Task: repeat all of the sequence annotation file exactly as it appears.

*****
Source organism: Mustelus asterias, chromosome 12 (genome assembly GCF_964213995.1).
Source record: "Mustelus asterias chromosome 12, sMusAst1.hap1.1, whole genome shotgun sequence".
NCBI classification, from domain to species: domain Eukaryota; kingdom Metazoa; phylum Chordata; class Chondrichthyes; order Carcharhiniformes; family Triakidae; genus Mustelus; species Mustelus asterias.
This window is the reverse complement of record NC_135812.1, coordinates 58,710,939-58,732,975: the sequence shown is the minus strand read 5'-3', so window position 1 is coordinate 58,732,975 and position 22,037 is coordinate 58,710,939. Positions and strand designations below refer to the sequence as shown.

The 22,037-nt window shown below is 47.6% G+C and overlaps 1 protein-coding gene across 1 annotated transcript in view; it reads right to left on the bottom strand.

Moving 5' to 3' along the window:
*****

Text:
Source organism: Mustelus asterias, chromosome 12 (genome assembly GCF_964213995.1).
Source record: "Mustelus asterias chromosome 12, sMusAst1.hap1.1, whole genome shotgun sequence".
NCBI classification, from domain to species: domain Eukaryota; kingdom Metazoa; phylum Chordata; class Chondrichthyes; order Carcharhiniformes; family Triakidae; genus Mustelus; species Mustelus asterias.
This window is the reverse complement of record NC_135812.1, coordinates 58,710,939-58,732,975: the sequence shown is the minus strand read 5'-3', so window position 1 is coordinate 58,732,975 and position 22,037 is coordinate 58,710,939. Positions and strand designations below refer to the sequence as shown.

The 22,037-nt window shown below is 47.6% G+C and overlaps 1 protein-coding gene across 1 annotated transcript in view; it reads right to left on the bottom strand.

Moving 5' to 3' along the window: